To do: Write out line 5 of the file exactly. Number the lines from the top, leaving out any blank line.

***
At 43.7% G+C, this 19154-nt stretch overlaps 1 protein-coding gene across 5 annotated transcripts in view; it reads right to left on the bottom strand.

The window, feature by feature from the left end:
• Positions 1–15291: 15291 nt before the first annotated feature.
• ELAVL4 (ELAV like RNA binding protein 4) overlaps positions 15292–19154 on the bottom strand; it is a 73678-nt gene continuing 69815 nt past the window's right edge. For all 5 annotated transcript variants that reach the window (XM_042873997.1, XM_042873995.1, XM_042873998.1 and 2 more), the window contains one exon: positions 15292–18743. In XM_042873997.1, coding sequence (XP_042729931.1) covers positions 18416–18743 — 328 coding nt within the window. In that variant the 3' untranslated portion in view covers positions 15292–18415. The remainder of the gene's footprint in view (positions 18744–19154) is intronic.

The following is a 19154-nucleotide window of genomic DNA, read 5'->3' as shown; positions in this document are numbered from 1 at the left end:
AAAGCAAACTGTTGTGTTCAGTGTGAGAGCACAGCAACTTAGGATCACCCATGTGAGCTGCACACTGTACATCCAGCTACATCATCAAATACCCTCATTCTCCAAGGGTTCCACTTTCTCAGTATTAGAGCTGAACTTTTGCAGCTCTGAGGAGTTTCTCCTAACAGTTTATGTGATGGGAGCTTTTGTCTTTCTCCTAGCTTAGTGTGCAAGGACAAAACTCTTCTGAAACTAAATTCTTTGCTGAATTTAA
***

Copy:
The following is a 19154-nucleotide window of genomic DNA, read 5'->3' as shown; positions in this document are numbered from 1 at the left end: